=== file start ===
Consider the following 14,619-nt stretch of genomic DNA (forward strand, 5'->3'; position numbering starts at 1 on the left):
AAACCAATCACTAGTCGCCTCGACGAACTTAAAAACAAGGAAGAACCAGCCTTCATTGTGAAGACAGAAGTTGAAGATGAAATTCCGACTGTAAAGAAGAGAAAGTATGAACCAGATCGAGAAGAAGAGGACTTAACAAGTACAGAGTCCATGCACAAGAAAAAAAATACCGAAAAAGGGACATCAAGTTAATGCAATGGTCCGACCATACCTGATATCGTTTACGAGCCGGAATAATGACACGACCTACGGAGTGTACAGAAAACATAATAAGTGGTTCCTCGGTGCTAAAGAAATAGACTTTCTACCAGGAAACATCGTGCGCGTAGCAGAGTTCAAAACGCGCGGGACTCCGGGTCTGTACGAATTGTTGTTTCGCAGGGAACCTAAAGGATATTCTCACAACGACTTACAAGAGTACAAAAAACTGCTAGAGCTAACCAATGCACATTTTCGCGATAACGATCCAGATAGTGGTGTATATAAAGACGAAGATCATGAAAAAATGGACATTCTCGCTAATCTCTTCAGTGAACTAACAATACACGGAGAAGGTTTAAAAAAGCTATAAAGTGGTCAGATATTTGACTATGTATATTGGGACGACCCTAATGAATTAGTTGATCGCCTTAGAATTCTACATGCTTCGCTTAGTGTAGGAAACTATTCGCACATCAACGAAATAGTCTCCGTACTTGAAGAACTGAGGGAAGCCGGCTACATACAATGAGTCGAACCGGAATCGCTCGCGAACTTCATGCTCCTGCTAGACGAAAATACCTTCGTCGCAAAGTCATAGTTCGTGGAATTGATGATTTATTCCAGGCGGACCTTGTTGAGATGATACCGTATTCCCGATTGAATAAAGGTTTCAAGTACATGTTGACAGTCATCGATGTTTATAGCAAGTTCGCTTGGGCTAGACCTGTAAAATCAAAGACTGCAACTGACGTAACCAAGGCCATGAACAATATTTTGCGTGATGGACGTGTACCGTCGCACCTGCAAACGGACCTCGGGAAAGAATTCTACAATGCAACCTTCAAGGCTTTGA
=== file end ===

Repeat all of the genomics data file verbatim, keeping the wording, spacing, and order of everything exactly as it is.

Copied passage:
Consider the following 14,619-nt stretch of genomic DNA (forward strand, 5'->3'; position numbering starts at 1 on the left):
AAACCAATCACTAGTCGCCTCGACGAACTTAAAAACAAGGAAGAACCAGCCTTCATTGTGAAGACAGAAGTTGAAGATGAAATTCCGACTGTAAAGAAGAGAAAGTATGAACCAGATCGAGAAGAAGAGGACTTAACAAGTACAGAGTCCATGCACAAGAAAAAAAATACCGAAAAAGGGACATCAAGTTAATGCAATGGTCCGACCATACCTGATATCGTTTACGAGCCGGAATAATGACACGACCTACGGAGTGTACAGAAAACATAATAAGTGGTTCCTCGGTGCTAAAGAAATAGACTTTCTACCAGGAAACATCGTGCGCGTAGCAGAGTTCAAAACGCGCGGGACTCCGGGTCTGTACGAATTGTTGTTTCGCAGGGAACCTAAAGGATATTCTCACAACGACTTACAAGAGTACAAAAAACTGCTAGAGCTAACCAATGCACATTTTCGCGATAACGATCCAGATAGTGGTGTATATAAAGACGAAGATCATGAAAAAATGGACATTCTCGCTAATCTCTTCAGTGAACTAACAATACACGGAGAAGGTTTAAAAAAGCTATAAAGTGGTCAGATATTTGACTATGTATATTGGGACGACCCTAATGAATTAGTTGATCGCCTTAGAATTCTACATGCTTCGCTTAGTGTAGGAAACTATTCGCACATCAACGAAATAGTCTCCGTACTTGAAGAACTGAGGGAAGCCGGCTACATACAATGAGTCGAACCGGAATCGCTCGCGAACTTCATGCTCCTGCTAGACGAAAATACCTTCGTCGCAAAGTCATAGTTCGTGGAATTGATGATTTATTCCAGGCGGACCTTGTTGAGATGATACCGTATTCCCGATTGAATAAAGGTTTCAAGTACATGTTGACAGTCATCGATGTTTATAGCAAGTTCGCTTGGGCTAGACCTGTAAAATCAAAGACTGCAACTGACGTAACCAAGGCCATGAACAATATTTTGCGTGATGGACGTGTACCGTCGCACCTGCAAACGGACCTCGGGAAAGAATTCTACAATGCAACCTTCAAGGCTTTGA